India’s insurance sector has been growing in recent years. Generally, the development of the sector is assessed using metrics such as insurance penetration, i.e. the percentage of insurance premium to Gross Domestic Product, and insurance density, i.e. the ratio of premium to population (or per capita premium). As per the IRDAI Annual Report 2020-2021, insurance penetration has increased from 3.49 per cent in 2016-2017 to 4.2 per cent in 2020-2021. Similarly, for the same time period, insurance density has increased from 59.7 USD to 78 USD. While both penetration and density of insurance remain low in comparison to global levels, they have grown with respect to their past levels.

Public sector insurers command a large share of the Indian insurance market despite several measures to liberalise the sector. For instance, the market share of the Life Insurance Corporation (LIC) stands at 64.14 per cent of the total premium underwritten in the life insurance segment. This segment itself dominates the insurance sector with a share of close to 75 per cent, and non-life insurance accounting for the remaining 25 per cent. Non-life insurance penetration is astonishingly low in India – only around 1 percent of the population is covered in this segment. Large sections of the Indian population, in rural areas especially, remain generally uninsured – herein lies the insurance gap.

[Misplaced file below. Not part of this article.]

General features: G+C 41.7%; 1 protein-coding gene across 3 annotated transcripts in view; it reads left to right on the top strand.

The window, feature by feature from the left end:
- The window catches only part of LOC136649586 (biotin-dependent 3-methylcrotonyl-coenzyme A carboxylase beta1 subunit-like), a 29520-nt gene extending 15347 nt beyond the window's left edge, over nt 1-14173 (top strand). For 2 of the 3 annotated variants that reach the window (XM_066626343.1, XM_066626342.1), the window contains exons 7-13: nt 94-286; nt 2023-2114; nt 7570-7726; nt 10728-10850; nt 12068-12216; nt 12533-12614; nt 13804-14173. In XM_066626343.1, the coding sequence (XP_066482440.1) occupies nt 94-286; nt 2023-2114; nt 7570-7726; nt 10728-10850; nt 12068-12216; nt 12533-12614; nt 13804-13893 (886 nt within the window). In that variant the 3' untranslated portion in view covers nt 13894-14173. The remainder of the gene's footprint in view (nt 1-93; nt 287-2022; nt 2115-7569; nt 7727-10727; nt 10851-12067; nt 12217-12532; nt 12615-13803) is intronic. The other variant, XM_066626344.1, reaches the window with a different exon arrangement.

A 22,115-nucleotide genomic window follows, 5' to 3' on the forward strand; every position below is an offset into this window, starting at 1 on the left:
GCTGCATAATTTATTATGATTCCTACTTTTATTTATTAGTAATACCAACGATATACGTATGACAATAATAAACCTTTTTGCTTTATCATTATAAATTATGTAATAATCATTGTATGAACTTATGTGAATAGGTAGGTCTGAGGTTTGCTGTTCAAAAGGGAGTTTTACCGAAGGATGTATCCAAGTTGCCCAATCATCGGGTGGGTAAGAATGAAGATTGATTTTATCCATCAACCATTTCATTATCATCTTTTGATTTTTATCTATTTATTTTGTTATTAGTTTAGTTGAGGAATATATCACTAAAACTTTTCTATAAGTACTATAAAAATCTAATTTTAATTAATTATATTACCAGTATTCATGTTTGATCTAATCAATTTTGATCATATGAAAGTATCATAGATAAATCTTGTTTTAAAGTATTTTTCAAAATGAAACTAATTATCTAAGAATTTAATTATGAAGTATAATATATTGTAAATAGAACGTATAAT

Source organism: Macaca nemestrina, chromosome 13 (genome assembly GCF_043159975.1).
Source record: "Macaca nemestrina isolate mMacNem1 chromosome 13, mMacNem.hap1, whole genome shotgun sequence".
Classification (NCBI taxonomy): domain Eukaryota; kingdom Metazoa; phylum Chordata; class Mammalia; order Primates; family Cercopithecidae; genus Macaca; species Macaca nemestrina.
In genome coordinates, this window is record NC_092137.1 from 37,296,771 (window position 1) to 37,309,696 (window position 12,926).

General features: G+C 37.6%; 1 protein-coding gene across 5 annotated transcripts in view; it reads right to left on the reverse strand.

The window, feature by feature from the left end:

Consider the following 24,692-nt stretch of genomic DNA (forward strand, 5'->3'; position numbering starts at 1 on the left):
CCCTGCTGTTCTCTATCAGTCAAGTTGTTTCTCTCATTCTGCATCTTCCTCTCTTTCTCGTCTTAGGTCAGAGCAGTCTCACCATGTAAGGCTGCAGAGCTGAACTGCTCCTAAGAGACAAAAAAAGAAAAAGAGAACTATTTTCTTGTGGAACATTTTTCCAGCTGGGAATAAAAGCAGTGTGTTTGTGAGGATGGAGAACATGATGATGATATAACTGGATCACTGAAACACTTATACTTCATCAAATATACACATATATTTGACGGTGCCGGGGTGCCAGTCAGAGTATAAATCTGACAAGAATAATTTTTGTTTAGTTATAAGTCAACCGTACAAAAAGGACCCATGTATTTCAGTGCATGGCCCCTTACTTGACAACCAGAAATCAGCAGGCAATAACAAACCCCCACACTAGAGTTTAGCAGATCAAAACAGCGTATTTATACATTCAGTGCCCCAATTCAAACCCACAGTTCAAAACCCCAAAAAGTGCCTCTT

Another long-standing issue with the sector has been that insurers in India lack sufficient capital. The insurance sector was a crucial part of the Central Government’s strategic disinvestment agenda. The LIC is the sole public-sector life insurer in the country whereas there are four public-sector insurers in the non-life insurer segment. The latter, however, have weak financial positions. The planned merger of three non-life (general) insurers was shelved in the year 2020. The Central Government decided to carry-out capital infusion measures to improve their solvency and financial position, enhance internal capacity and risk management capabilities. The LIC IPO and its recent underperformance sends strong signals about market confidence in public sector insurers and their ability to manage money. Given this outcome, the right balance needs to be struck between public sector and private sector in the insurance space.

That insurance policies are prone to mis-selling is now well-documented. When consumers with little understanding of financial products interface with agents and distributors whose remunerative structures incentivise them to ‘push’ these products, the possibility of mis-selling is high. The insurance regulator has made several interventions to resolve such issues. According to the IRDAI Annual Report 2020-21, the number of complaints related to mis-selling has decreased from 41,754 in 2019 to 25,482 in 2021. The sales-agent model in the insurance business has been increasingly challenged with the rise of cross-selling and direct-to-consumer digital sales. An upcoming model in the insurance ecosystem in India is InsurTech. The right mix of technology, innovation, and appropriate levels of regulatory scrutiny offers the much-needed opportunity to shrink the insurance gap in India.